This also demands adequate intelligence and security structures. In a rapidly changing environment, where open sources of information proliferate and non-state threats abound, Britain needs a comprehensive review of its intelligence structures and priorities. This should not be a cost-cutting exercise as the services contribute not only to our own security and that of our allies but also provide us with a distinctive role in the world. Rather, it should be to ensure that our services are best suited to the challenges and opportunities facing our country today and in the future.

SUMMARY OF PROPOSALS

Europe

  • everything possible should be done to persuade the electorate and the Government that leaving the EU is not in the country’s interest and that, rather, we should seek to reform it from within;
  • if this fails, the UK should remain within the Single Market, accepting the provisions for the freedom of movement and the jurisdiction of the European Court;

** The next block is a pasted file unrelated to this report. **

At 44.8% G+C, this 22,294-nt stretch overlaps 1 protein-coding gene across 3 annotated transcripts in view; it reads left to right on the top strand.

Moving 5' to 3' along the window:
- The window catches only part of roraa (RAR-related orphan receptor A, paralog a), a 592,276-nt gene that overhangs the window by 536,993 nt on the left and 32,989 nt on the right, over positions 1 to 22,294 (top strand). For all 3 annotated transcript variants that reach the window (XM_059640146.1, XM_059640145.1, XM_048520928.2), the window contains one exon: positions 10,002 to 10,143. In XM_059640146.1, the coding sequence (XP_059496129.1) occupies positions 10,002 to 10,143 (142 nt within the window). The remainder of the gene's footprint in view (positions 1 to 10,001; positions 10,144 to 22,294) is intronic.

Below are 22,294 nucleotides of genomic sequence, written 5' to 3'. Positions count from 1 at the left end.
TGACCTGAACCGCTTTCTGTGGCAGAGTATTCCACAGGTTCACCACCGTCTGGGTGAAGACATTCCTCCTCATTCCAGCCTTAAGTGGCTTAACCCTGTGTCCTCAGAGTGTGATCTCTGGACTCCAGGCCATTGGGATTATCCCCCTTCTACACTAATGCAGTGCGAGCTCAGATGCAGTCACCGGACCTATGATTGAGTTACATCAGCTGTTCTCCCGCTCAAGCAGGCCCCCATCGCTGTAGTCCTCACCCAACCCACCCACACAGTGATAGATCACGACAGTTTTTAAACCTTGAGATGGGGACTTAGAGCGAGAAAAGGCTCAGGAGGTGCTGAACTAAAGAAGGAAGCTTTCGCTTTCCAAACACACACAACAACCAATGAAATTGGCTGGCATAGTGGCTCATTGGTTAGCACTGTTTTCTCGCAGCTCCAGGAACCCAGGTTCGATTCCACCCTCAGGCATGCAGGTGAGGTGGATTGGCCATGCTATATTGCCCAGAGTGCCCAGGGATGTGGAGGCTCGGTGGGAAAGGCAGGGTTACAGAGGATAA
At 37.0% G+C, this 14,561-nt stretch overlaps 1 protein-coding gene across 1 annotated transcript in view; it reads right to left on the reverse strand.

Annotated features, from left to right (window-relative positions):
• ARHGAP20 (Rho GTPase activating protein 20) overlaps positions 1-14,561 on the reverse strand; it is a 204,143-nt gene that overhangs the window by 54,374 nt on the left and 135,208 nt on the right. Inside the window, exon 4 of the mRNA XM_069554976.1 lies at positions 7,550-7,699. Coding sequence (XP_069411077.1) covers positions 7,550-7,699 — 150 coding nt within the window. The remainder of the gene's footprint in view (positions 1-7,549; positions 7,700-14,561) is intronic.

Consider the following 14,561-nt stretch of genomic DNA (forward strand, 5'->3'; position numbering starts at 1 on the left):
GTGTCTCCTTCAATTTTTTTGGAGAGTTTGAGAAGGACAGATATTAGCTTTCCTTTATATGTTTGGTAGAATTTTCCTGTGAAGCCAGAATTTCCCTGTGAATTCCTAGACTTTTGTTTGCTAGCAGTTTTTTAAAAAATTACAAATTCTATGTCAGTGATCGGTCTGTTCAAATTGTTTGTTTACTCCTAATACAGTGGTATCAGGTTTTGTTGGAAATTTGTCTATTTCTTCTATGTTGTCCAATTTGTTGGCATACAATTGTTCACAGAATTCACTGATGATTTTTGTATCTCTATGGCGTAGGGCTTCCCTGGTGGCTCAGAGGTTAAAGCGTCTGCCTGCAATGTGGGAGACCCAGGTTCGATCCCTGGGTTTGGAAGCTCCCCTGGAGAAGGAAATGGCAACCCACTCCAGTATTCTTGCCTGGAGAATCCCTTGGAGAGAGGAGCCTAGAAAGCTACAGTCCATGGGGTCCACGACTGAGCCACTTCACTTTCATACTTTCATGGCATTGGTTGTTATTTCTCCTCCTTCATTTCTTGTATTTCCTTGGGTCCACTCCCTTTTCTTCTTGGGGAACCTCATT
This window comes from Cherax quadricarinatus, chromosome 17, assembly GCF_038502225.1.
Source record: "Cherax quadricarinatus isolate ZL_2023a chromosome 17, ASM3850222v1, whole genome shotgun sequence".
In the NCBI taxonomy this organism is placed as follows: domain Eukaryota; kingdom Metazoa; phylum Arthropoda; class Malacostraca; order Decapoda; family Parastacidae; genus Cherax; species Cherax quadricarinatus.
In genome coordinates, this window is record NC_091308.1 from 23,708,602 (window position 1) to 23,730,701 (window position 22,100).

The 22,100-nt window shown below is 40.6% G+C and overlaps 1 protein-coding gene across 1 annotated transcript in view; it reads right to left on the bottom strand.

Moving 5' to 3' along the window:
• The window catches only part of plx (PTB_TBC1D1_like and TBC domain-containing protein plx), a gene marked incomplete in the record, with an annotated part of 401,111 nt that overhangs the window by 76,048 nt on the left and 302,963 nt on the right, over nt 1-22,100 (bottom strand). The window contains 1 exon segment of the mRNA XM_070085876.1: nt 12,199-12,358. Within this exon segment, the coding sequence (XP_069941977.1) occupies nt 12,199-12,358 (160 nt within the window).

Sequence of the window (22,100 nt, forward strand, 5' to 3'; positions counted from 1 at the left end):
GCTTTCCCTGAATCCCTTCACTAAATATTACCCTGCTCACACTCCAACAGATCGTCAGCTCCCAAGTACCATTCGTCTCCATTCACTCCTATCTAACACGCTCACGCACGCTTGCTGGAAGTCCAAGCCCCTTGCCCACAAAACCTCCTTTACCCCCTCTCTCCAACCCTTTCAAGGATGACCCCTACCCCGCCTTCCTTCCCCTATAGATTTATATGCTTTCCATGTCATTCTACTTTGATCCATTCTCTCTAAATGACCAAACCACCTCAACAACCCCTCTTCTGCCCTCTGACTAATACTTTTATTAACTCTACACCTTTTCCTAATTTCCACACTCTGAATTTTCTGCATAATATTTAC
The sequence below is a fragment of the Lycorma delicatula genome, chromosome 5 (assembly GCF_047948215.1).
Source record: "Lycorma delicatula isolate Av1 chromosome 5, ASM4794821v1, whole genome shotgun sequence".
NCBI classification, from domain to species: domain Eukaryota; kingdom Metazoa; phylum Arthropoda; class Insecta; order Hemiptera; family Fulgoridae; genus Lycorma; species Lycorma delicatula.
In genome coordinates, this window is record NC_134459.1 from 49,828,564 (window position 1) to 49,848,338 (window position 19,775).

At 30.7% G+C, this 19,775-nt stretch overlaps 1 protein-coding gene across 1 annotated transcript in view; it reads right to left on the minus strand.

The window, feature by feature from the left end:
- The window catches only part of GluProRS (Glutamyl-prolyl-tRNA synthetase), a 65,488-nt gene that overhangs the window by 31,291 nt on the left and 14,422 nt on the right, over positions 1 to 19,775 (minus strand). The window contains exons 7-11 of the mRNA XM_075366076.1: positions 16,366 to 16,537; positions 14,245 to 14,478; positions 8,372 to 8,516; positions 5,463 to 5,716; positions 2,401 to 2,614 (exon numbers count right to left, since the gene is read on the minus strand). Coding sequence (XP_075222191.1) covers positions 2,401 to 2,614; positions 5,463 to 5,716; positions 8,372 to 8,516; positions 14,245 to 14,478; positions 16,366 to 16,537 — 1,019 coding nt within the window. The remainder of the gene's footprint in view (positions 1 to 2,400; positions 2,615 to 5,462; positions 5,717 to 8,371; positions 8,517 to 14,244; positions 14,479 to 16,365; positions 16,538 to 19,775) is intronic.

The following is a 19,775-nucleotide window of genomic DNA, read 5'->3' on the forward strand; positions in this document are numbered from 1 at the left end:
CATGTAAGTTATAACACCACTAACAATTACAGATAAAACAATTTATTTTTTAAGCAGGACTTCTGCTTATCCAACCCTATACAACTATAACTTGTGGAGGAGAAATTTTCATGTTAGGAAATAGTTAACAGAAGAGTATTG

• on whatever basis, the priority must be to build a stable and positive relationship with the EU, which ensures continuing barrier-free access to the largest market in the World on the best terms available.

The Global Dimension

  • work towards the further development of international law and multilateral international institutions as the most effective and sustainable means of supporting progress towards peace, human rights and security;
  • uphold our commitment to contributing a minimum of 0.7% of GNP to development assistance;
  • maintain our capacity to respond to humanitarian crises in different parts of the world in collaboration with other countries;
  • continue to support the funding of international agencies committed to tackling poverty, humanitarian aid and promoting social progress and self-determination for individuals, communities and nations around the world.